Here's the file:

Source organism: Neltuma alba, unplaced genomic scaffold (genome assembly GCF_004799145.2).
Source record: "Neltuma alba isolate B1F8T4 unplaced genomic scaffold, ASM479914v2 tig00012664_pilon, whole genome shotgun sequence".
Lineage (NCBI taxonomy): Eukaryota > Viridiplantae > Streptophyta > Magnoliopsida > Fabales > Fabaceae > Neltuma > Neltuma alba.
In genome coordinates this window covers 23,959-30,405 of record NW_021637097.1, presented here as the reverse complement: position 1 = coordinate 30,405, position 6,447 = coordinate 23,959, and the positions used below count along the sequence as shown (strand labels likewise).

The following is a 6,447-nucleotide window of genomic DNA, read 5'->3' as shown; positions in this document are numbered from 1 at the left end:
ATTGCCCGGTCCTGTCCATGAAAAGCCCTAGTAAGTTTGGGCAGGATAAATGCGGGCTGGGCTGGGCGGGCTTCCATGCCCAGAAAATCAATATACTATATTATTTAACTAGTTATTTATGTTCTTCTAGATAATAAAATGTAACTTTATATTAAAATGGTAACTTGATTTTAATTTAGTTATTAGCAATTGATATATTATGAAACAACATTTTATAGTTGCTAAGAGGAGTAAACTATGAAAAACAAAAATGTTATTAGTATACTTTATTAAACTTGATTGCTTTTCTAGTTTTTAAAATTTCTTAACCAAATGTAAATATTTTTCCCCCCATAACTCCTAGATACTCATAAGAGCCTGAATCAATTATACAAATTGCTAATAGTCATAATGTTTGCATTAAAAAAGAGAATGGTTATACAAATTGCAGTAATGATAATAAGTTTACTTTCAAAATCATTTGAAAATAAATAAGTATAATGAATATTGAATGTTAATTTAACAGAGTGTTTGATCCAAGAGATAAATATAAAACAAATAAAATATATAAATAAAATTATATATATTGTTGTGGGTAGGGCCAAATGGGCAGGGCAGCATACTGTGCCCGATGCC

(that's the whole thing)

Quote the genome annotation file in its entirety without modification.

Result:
Source organism: Neltuma alba, unplaced genomic scaffold (genome assembly GCF_004799145.2).
Source record: "Neltuma alba isolate B1F8T4 unplaced genomic scaffold, ASM479914v2 tig00012664_pilon, whole genome shotgun sequence".
Lineage (NCBI taxonomy): Eukaryota > Viridiplantae > Streptophyta > Magnoliopsida > Fabales > Fabaceae > Neltuma > Neltuma alba.
In genome coordinates this window covers 23,959-30,405 of record NW_021637097.1, presented here as the reverse complement: position 1 = coordinate 30,405, position 6,447 = coordinate 23,959, and the positions used below count along the sequence as shown (strand labels likewise).

The following is a 6,447-nucleotide window of genomic DNA, read 5'->3' as shown; positions in this document are numbered from 1 at the left end:
ATTGCCCGGTCCTGTCCATGAAAAGCCCTAGTAAGTTTGGGCAGGATAAATGCGGGCTGGGCTGGGCGGGCTTCCATGCCCAGAAAATCAATATACTATATTATTTAACTAGTTATTTATGTTCTTCTAGATAATAAAATGTAACTTTATATTAAAATGGTAACTTGATTTTAATTTAGTTATTAGCAATTGATATATTATGAAACAACATTTTATAGTTGCTAAGAGGAGTAAACTATGAAAAACAAAAATGTTATTAGTATACTTTATTAAACTTGATTGCTTTTCTAGTTTTTAAAATTTCTTAACCAAATGTAAATATTTTTCCCCCCATAACTCCTAGATACTCATAAGAGCCTGAATCAATTATACAAATTGCTAATAGTCATAATGTTTGCATTAAAAAAGAGAATGGTTATACAAATTGCAGTAATGATAATAAGTTTACTTTCAAAATCATTTGAAAATAAATAAGTATAATGAATATTGAATGTTAATTTAACAGAGTGTTTGATCCAAGAGATAAATATAAAACAAATAAAATATATAAATAAAATTATATATATTGTTGTGGGTAGGGCCAAATGGGCAGGGCAGCATACTGTGCCCGATGCC